Other good foods to pack are dates, dried mango, crackers (I recommend Nut-Thins by Blue Diamond), cherries, carrot and celery sticks, smoked salmon, homemade popcorn, and bean salad.

6.  Share A Plate

If you want to let go and have a to-die-for dish or dessert that’s packed with calories, share it.  Don’t deprive yourself – you’ll end up feeling resentful and put yourself at risk for bingeing as a result.  Have a few bites, relish it and appreciate it.  You’re worth it but respect your self-worth by not polishing off all of it.

7.  Drink Wisely

If you’re going to indulge, whether traveling for business or pleasure, beware the perils of overindulgence.  I’m not talking about obvious hangovers, but the lack of energy, blotchy skin and weight gain.  If you’re trying to lose weight, there’s little room for the empty calories in alcohol, I’m afraid.  If that’s not an issue, avoid drinks that have soda as a mixer.  The diet stuff is poisonous and the regular is full of sugar.  Spirits mixed with soda water are okay. A glass or two of wine enjoyed with dinner are fine.

If you’re on vacation, the pina coladas and daiquiris that seem so appealing when you’re sitting out in the heat of the day might be regretted later for more than their high calorie content.  My recommendations are to avoid drinking in the mid-day sun (even though I’m English and married to a mad dog) and – my number one rule – always always have food when you drink to avoid the alcohol entering the blood stream too quickly.  You’ll also be less inclined to end up in embarrassing situations.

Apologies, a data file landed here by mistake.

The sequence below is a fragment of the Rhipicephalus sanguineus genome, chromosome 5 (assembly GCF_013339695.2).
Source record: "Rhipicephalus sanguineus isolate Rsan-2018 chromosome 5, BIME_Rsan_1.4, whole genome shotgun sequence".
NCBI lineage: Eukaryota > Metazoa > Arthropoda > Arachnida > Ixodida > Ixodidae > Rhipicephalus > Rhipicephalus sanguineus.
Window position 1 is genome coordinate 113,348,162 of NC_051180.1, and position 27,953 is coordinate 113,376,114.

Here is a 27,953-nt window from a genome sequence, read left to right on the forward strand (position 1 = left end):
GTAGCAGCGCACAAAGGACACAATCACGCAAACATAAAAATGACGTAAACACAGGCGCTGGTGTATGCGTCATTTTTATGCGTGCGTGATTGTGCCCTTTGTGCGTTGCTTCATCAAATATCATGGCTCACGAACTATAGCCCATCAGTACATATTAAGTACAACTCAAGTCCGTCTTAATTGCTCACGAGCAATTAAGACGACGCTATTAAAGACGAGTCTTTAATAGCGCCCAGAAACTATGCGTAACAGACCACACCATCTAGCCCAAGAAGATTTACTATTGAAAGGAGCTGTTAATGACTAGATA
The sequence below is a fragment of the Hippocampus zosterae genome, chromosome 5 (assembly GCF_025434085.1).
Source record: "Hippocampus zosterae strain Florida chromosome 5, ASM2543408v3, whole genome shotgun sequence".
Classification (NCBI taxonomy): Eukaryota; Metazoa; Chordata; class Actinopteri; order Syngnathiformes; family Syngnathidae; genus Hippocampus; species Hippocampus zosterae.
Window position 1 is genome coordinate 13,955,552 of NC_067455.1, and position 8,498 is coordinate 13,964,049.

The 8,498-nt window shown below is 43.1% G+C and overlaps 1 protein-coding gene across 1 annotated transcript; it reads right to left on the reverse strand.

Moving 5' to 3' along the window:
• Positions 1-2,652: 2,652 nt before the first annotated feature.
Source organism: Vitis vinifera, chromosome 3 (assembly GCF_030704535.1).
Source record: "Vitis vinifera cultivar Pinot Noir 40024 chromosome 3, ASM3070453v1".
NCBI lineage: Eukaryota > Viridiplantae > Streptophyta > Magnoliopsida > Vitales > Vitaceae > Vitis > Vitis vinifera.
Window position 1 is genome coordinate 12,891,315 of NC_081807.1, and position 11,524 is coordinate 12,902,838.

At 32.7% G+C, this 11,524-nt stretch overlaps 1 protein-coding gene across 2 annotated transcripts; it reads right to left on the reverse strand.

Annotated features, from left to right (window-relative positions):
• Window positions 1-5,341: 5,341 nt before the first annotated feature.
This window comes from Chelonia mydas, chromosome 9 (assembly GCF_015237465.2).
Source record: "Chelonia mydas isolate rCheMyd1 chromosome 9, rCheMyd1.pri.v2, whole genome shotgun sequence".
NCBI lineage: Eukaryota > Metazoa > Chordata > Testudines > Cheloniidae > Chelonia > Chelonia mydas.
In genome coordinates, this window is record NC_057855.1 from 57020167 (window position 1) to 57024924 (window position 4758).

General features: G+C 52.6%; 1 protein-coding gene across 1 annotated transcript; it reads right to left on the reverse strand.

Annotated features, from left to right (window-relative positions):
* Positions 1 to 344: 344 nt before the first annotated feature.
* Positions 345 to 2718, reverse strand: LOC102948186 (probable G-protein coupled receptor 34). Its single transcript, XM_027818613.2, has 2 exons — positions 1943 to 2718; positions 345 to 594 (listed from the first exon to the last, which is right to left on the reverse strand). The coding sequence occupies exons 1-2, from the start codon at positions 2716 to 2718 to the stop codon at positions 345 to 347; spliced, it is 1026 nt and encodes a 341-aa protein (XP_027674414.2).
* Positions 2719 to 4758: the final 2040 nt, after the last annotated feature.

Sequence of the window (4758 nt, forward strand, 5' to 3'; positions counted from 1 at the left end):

8.  Start the Day Right

Rushing at the start of the day and avoiding breakfast sets you up to fail.  That said, I’m not a fan of breakfast for breakfast’s sake because your typical cereal, juice and muffin are full of sugar.  After your initial high, you’ll be asleep at the wheel or, on a plane, dozing with your head on the shoulder of the stranger next to you. (I’ve only done that once – it wasn’t pretty).

A blend of fruit, and oatmeal or eggs with sautéed veggies, especially spinach, get my vote.  If you have access to a green smoothie, great!  If you’re driving, throw the Vitamix, Magic Bullet or NutriBullet in the back of the car and go for it.

If you skip breakfast, you will end up snacking heavily, stuffing yourself at lunch, and you won’t have the energy to function properly.  So there!

9.  Keep It Simple

Lobster Thermidor might sound delightful but it’s full of hidden fat and sodium.  By contrast, grilled lobster with salad will not contribute to junk in your trunk.  A piece of grilled fish, chicken or meat with a medley of vegetables is far better for you than a dish comprised of a bunch of ingredients as long as your arm.  A simply composed plate will have fewer calories and be easier to digest. The more complicated the recipe, the more room there is for hidden nasties and extra calories.

10.  Keep Your Regular Sleep Patterns

A good night’s sleep goes a long way in so many respects, not least in relation to fat burning.  If you don’t get enough sleep, you could find yourself reaching for fatty, sugary foods to help you through your energy slumps the next day. Not getting enough sleep also means that your metabolism won’t function properly and weight loss will be impaired. So, avoid caffeine in the afternoon and evening; skip heavy, fatty foods at dinner; and pack your eye patch and ear plugs to drown out strange noises.  Bonne nuit!

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Author: jaynemc111

Author. Travel Wellness Expert. Speaker.

7 thoughts on “Top 10 Tips To Avoid Travel Weight Gain

  1. Reblogged this on Eat well, Live well and commented:
    Good tips for the traveling season!

  2. Easy to gain weight just on the trip to the vacation.
    On the plane, I was offered so many nuts and chips and…and…..

  3. Pingback: Eight Steps to Dine Out and Lose Weight | Jayne McAllister

  4. Good article
    Thanks for the information 😀